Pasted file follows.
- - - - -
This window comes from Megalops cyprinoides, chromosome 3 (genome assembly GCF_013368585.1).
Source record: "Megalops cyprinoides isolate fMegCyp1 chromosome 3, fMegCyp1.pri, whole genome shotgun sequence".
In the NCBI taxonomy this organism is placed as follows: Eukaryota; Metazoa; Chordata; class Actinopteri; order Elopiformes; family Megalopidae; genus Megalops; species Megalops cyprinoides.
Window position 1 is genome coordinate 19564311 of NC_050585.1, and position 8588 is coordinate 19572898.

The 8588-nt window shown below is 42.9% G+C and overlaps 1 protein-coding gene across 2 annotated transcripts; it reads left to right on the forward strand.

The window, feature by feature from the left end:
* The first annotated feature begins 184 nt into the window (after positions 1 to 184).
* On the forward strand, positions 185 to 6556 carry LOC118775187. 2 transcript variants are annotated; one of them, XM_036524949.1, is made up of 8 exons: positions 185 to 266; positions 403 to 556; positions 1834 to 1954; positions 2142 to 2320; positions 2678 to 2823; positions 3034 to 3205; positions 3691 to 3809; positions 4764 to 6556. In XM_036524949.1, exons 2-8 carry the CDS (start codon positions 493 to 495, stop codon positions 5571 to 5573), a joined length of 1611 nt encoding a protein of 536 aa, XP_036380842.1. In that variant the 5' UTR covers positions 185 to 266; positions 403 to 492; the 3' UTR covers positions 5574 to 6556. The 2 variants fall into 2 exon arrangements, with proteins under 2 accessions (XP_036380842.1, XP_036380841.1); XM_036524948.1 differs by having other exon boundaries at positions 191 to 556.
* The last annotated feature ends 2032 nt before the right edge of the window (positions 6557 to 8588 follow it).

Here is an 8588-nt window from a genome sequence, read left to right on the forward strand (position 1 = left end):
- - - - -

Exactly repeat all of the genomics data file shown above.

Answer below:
This window comes from Megalops cyprinoides, chromosome 3 (genome assembly GCF_013368585.1).
Source record: "Megalops cyprinoides isolate fMegCyp1 chromosome 3, fMegCyp1.pri, whole genome shotgun sequence".
In the NCBI taxonomy this organism is placed as follows: Eukaryota; Metazoa; Chordata; class Actinopteri; order Elopiformes; family Megalopidae; genus Megalops; species Megalops cyprinoides.
Window position 1 is genome coordinate 19564311 of NC_050585.1, and position 8588 is coordinate 19572898.

The 8588-nt window shown below is 42.9% G+C and overlaps 1 protein-coding gene across 2 annotated transcripts; it reads left to right on the forward strand.

The window, feature by feature from the left end:
* The first annotated feature begins 184 nt into the window (after positions 1 to 184).
* On the forward strand, positions 185 to 6556 carry LOC118775187. 2 transcript variants are annotated; one of them, XM_036524949.1, is made up of 8 exons: positions 185 to 266; positions 403 to 556; positions 1834 to 1954; positions 2142 to 2320; positions 2678 to 2823; positions 3034 to 3205; positions 3691 to 3809; positions 4764 to 6556. In XM_036524949.1, exons 2-8 carry the CDS (start codon positions 493 to 495, stop codon positions 5571 to 5573), a joined length of 1611 nt encoding a protein of 536 aa, XP_036380842.1. In that variant the 5' UTR covers positions 185 to 266; positions 403 to 492; the 3' UTR covers positions 5574 to 6556. The 2 variants fall into 2 exon arrangements, with proteins under 2 accessions (XP_036380842.1, XP_036380841.1); XM_036524948.1 differs by having other exon boundaries at positions 191 to 556.
* The last annotated feature ends 2032 nt before the right edge of the window (positions 6557 to 8588 follow it).

Here is an 8588-nt window from a genome sequence, read left to right on the forward strand (position 1 = left end):